The Times West Virginian

March 5, 2014

‘Fairmont 101’ again available to citizens

Program gives city residents a clear idea of how departments work

By Colleen S. Good
Times West Virginian

FAIRMONT — Fairmont residents wanting to get an inside look into how Fairmont’s city government works will have their chance starting this April with the second annual “Fairmont 101” program.

The program was designed by the city to give Fairmont residents a clear idea of how different departments within the city work, outlining their specific roles and responsibilities.

“The program is open to anyone that wants to learn more about the city of Fairmont’s operations,” City Manager Jay Rogers said.

The program will consist of nine two-hour sessions, offered once a month from April through December.

The sessions are available in the morning or the evening, to accommodate different schedules. The morning sessions will be at 10 a.m., and the evening sessions will run at 6 p.m.

Most sessions will be held at the Public Safety Building, though some sessions will be held off-site at the location of the department making the presentation. Any special site locations or guest speakers will be announced at the session the month prior.

Rogers said that this year’s program is very similar to last year’s Fairmont 101 program.

“The individual department heads will make presentations each week,” Rogers said.

Rogers said the sessions will be limited to around 20 participants, and the city will continue accepting applications until the program is full.

“We found last year that if we had around 20 or so in the group, it was a good manageable number, so we’ll try to keep it to that again,” Rogers said.

Most sessions will be held the third Thursday of each month, though months with holiday conflicts, such as November and December, will follow a modified schedule.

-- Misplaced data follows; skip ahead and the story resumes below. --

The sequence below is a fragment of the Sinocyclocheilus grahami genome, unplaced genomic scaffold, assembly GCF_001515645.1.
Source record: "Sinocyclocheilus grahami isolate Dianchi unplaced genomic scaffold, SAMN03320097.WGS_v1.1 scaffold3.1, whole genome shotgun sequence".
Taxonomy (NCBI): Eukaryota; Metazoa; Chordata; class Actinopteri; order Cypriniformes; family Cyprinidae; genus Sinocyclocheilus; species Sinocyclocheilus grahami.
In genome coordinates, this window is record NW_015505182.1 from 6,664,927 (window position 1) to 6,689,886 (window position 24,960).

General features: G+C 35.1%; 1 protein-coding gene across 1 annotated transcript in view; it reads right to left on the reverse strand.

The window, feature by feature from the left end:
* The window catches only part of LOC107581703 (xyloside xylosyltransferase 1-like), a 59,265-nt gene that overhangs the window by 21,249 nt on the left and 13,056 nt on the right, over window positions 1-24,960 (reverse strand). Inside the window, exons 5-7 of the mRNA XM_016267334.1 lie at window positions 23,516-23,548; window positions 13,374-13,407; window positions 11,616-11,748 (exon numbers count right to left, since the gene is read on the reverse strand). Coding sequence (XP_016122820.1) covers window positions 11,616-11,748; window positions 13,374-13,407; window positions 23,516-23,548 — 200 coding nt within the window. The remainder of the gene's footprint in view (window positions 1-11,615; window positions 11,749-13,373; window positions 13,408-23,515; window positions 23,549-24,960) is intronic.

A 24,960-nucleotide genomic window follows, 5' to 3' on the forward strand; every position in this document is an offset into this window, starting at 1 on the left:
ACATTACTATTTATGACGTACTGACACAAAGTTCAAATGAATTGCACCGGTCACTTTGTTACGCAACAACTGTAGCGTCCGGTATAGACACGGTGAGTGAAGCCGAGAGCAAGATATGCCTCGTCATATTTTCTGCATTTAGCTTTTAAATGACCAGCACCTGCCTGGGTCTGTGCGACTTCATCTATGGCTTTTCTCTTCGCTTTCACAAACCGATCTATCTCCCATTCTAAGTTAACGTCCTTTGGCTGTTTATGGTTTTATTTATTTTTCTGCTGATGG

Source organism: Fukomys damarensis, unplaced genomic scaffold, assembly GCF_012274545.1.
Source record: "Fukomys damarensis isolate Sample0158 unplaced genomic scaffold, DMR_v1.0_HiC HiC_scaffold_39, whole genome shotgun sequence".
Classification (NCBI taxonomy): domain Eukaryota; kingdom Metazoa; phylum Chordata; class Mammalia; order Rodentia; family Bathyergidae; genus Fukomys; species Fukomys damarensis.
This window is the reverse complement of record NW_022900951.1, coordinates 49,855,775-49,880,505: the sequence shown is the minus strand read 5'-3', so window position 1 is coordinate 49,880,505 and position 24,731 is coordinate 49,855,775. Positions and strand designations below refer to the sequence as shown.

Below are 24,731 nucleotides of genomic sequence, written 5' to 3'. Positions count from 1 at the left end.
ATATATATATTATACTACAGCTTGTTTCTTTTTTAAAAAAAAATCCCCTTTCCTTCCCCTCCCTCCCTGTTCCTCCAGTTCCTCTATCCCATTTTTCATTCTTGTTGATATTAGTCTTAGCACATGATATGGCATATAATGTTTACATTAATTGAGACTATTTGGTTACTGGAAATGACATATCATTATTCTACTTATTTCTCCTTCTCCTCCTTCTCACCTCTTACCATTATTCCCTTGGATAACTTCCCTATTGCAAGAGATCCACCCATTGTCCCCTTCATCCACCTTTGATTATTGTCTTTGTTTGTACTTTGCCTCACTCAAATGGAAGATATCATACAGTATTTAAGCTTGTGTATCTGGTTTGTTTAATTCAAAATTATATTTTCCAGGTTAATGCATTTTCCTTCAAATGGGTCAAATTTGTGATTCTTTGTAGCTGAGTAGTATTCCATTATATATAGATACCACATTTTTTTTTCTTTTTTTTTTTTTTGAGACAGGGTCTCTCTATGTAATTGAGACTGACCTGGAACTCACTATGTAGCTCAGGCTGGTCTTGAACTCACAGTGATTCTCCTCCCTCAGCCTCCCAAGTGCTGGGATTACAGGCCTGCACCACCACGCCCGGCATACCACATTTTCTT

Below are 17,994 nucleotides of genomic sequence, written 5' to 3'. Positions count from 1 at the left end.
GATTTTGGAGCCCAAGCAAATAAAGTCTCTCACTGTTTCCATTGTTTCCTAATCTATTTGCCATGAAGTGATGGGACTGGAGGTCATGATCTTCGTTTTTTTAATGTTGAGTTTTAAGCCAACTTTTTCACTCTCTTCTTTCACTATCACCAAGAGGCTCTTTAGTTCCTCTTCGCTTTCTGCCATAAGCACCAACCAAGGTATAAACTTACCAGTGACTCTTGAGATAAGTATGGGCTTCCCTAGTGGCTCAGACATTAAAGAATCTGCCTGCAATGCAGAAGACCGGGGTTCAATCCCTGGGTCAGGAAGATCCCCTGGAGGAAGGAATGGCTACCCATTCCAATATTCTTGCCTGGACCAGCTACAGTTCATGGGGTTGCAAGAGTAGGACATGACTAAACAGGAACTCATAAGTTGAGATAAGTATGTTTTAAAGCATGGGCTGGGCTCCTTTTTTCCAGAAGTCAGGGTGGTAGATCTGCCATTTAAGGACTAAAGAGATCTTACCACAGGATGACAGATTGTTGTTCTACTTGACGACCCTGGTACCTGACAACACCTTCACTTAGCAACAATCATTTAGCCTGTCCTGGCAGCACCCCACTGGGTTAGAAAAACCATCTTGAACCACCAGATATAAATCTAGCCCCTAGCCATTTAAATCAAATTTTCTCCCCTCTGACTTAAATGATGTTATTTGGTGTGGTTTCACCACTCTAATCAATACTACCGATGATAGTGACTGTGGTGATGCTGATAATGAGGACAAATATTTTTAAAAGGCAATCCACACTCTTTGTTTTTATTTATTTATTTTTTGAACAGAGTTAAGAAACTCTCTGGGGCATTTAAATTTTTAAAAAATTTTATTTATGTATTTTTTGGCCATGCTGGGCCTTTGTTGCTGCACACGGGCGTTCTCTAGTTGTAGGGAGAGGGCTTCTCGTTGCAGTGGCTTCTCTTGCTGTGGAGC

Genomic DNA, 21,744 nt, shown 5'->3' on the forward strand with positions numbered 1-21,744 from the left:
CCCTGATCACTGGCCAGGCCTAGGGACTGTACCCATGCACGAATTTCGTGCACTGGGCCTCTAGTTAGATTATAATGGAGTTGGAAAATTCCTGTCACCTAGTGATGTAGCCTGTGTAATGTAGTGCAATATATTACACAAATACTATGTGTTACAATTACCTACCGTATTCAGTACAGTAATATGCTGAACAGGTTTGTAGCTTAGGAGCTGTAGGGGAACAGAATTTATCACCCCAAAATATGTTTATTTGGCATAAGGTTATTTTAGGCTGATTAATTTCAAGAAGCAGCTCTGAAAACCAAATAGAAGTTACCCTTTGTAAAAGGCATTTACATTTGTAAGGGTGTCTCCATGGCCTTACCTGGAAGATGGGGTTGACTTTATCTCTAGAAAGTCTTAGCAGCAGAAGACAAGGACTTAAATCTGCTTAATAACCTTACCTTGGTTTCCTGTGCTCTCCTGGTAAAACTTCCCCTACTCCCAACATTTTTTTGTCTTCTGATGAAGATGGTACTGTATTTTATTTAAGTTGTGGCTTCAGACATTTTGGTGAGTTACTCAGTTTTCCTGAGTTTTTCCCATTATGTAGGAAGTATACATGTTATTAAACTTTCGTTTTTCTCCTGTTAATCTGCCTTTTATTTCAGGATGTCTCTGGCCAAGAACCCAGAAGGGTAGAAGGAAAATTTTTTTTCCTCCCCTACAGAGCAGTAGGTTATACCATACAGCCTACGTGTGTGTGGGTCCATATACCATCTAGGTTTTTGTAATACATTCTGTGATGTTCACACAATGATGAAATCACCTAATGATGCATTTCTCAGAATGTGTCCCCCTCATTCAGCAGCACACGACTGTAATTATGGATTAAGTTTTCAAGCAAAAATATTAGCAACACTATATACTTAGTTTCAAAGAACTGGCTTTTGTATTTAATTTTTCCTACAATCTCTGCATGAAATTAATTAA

The first session will be offered April 24.

“It will offer not only an orientation to the program, but also the whole history of Fairmont and how the community got here, and it will take them through to the present day,” Rogers said.

After the first session, each subsequent session will focus on a different department, such as the Fairmont Police Department or the Public Works Department. The final session in December will cover quality of life and program graduation.

Rogers said that the response to the program last year was positive.

“We did a survey after the last class,” Rogers said. “They unanimously said we need to continue to do this. We also received that feedback from our department heads. They felt it was valuable.”

The idea for Fairmont 101 came out of the 2012 West Virginia Municipal League Conference in the summer of 2012. The assistant city manager from Decatur, Ga., came to speak with the city managers there.

“They had a program called Decatur 101,” Rogers said. “She was speaking, and I was sitting there thinking, wow, that’s what we need to do.”

Rogers said that, as a graduate of the Leadership Marion and Leadership West Virginia programs, he was familiar with the concept behind Decatur 101, and how it might prove valuable.

“Decatur started their program several years ago. They have over a couple hundred graduates now,” Rogers said. “One thing she commented on was that they really saw a dramatic increase in their volunteerism because residents understand there are roles to play volunteering on boards and commissions.

“That’s something we struggle with in Fairmont.”

Rogers said they hope to see more people sign up for volunteer positions on boards and commissions in the future.

Both information on the program and the application are available on the city of Fairmont’s Twitter feed @FairmontWVgov, or on the city Web page at fairmontwv.gov. The program includes full information on the program, as well as a short description of each monthly session. Tuition for the program is $20, to help with program and materials costs.

Email Colleen S. Good at cgood@timeswv.com or follow her on Twitter @CSGoodTWV.